In the case of Michael Pettis, he seems to overlook investment as a form of saving. Martin Wolf sees the issue as a Keynesian, with Germany and China contributing to a demand shortfall. Where he thinks that the world is going to get the resources from for everyone to produce and consume more, I don’t know. I would be glad to discuss these issues with either of them, but obviously their time is more limited than mine.

            Given the need for the world to save more, all countries trying to maximise their current account surplus is a bit like all firms to maximise their profit – they don’t all achieve their aim, but we all benefit from their efforts.

          2. Diego Méndez

            @RebelEconomist, no matter what you think abstractly about the role of savings and investment, Merkel’s policies are about to create the largest global financial crisis ever.

            This is not a question of how the world should look like in 5 or 10 years. This is about avoiding a depression in Europe that will make the Great Depression seem small.

            Unfortunately, it seems too late now.

    3. alex

      “Germany and China have been doing the right thing by saving more, and chose whether to do so by investing at home or by accumulating net foreign assets according to the prospective returns and risks on offer.”

      In which case they’ve seriously underestimated the risks of accumulating net foreign assets to the extent that they have. At the very least they should fire their “investment advisers” and read a history book or two.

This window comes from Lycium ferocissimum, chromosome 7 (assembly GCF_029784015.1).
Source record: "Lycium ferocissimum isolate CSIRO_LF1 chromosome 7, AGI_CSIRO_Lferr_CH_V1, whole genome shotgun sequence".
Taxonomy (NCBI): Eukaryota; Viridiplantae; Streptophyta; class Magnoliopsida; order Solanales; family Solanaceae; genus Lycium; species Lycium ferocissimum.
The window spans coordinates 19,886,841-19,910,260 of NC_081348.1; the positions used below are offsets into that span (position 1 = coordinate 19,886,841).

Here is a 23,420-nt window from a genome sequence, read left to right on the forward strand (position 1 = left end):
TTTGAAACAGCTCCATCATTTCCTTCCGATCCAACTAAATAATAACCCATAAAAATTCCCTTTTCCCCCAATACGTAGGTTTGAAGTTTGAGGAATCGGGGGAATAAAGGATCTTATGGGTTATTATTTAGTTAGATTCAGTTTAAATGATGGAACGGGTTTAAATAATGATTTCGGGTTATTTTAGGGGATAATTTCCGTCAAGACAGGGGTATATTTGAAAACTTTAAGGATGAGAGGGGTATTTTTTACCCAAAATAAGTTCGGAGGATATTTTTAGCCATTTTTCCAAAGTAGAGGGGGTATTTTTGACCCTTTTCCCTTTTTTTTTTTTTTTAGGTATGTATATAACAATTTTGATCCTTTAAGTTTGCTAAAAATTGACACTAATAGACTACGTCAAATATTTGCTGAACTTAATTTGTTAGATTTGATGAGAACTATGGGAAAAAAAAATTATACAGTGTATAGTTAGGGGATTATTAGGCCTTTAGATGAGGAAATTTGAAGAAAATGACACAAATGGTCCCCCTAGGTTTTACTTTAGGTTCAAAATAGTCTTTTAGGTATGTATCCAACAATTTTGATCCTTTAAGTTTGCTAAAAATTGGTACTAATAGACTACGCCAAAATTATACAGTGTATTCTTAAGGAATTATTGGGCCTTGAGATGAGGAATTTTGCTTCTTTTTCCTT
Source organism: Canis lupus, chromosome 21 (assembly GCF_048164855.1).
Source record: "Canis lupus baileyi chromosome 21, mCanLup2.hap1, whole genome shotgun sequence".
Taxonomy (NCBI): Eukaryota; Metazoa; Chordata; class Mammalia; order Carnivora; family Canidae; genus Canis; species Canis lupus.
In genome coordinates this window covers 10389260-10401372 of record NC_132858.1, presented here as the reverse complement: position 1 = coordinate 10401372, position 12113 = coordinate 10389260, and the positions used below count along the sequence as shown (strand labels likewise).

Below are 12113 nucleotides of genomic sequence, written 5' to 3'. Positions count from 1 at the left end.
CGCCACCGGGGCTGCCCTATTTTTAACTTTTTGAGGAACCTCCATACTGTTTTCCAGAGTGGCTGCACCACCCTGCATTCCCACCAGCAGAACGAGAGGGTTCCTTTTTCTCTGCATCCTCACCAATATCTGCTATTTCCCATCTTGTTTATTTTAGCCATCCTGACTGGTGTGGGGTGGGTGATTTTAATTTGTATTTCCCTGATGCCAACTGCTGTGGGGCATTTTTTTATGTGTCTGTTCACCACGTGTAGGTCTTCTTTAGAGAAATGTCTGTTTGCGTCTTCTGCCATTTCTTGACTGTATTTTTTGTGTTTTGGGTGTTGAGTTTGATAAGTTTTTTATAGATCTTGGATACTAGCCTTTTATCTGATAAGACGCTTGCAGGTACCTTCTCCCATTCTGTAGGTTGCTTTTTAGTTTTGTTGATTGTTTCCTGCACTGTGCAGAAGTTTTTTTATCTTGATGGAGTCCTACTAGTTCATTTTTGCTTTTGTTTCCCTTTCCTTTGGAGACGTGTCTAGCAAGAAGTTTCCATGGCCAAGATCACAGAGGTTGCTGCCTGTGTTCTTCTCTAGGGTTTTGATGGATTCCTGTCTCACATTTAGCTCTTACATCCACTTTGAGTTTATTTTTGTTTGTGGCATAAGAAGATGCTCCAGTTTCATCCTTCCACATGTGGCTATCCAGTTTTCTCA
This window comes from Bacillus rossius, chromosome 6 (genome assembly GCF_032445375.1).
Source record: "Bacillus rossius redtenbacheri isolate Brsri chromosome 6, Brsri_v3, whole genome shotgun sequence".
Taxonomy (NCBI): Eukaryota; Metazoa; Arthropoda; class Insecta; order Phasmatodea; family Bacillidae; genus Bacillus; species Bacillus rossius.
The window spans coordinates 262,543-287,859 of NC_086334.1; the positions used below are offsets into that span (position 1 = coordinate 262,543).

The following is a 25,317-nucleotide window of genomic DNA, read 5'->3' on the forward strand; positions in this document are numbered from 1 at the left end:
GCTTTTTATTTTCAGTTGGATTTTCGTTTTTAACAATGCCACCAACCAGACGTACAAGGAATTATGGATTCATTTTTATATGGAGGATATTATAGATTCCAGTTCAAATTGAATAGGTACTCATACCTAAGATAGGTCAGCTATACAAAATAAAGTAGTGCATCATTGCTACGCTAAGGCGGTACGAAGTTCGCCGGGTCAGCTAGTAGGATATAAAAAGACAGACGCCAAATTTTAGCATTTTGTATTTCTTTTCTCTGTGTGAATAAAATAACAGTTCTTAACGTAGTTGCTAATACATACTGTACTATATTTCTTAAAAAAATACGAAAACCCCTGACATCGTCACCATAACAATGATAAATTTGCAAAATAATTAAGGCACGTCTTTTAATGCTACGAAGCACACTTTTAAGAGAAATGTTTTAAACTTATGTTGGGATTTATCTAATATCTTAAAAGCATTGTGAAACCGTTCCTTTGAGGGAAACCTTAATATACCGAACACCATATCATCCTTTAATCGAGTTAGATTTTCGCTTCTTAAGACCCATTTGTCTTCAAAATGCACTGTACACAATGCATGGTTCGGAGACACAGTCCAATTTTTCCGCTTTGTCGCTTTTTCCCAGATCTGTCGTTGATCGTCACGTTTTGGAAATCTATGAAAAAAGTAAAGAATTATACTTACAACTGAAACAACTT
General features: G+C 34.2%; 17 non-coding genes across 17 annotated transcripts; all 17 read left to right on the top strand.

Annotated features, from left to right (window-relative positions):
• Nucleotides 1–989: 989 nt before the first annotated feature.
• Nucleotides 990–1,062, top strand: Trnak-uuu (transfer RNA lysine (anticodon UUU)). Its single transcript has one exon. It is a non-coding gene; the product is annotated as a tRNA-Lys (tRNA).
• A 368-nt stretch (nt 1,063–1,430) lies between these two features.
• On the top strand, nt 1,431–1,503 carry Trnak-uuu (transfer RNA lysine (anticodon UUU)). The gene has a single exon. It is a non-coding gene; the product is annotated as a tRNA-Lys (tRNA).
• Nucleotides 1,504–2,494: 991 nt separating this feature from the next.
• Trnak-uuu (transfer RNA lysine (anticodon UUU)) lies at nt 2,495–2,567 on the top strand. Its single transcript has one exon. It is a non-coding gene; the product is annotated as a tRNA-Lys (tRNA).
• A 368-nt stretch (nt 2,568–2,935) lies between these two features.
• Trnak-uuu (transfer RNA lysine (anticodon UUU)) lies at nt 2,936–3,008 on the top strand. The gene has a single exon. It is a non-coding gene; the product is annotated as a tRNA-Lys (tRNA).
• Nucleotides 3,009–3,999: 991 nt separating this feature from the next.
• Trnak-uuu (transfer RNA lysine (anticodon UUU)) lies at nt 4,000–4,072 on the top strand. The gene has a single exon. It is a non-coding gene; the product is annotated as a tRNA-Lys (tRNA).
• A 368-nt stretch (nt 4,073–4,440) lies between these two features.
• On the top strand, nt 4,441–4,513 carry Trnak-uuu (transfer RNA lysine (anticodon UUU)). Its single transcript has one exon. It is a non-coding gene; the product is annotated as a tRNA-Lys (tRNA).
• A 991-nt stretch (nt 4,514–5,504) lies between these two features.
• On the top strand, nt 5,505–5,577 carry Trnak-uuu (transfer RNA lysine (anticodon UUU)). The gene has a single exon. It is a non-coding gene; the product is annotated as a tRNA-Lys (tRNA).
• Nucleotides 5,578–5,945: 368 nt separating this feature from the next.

Accumulation of net foreign assets on that level has never worked as an investment, and it defies my credibility to believe these countries pursued it as an “investment strategy”. They’re just not that stupid!

      Do you really think the Chinese government doesn’t understand that the USD must eventually fall relative to the yuan? The US government will pay its debts, but in a currency that’s worth less than the yuan (and no, I’m not talking about a hyperinflation scenario or anything).

      “Morals exist to help us live together, and it is unwise to try to pick and choose between them according to which is convenient at the time.”

      When it comes to nation-states, let’s first talk about the immorality of unnecessary wars, or letting their citizens go hungry, homeless, illiterate or without medical care. Or of jailing and oppressing their citizens without regards to basic human rights. Even if you consider not paying foreign creditors to be immoral, it’s as far down as you can get on the list of immoral things that nation-states can do.

      1. RebelEconomist

        I always say that if the Fed holds US inflation at its informal target of about 2%, China cannot complain if it loses by dollar depreciation. But there is an increasing number of “respectable” economists like Blanchard and Krugman calling for the US to deliberately engineer higher inflation. In that case, in my opinion, China would have valid grounds for complaint.

        1. alex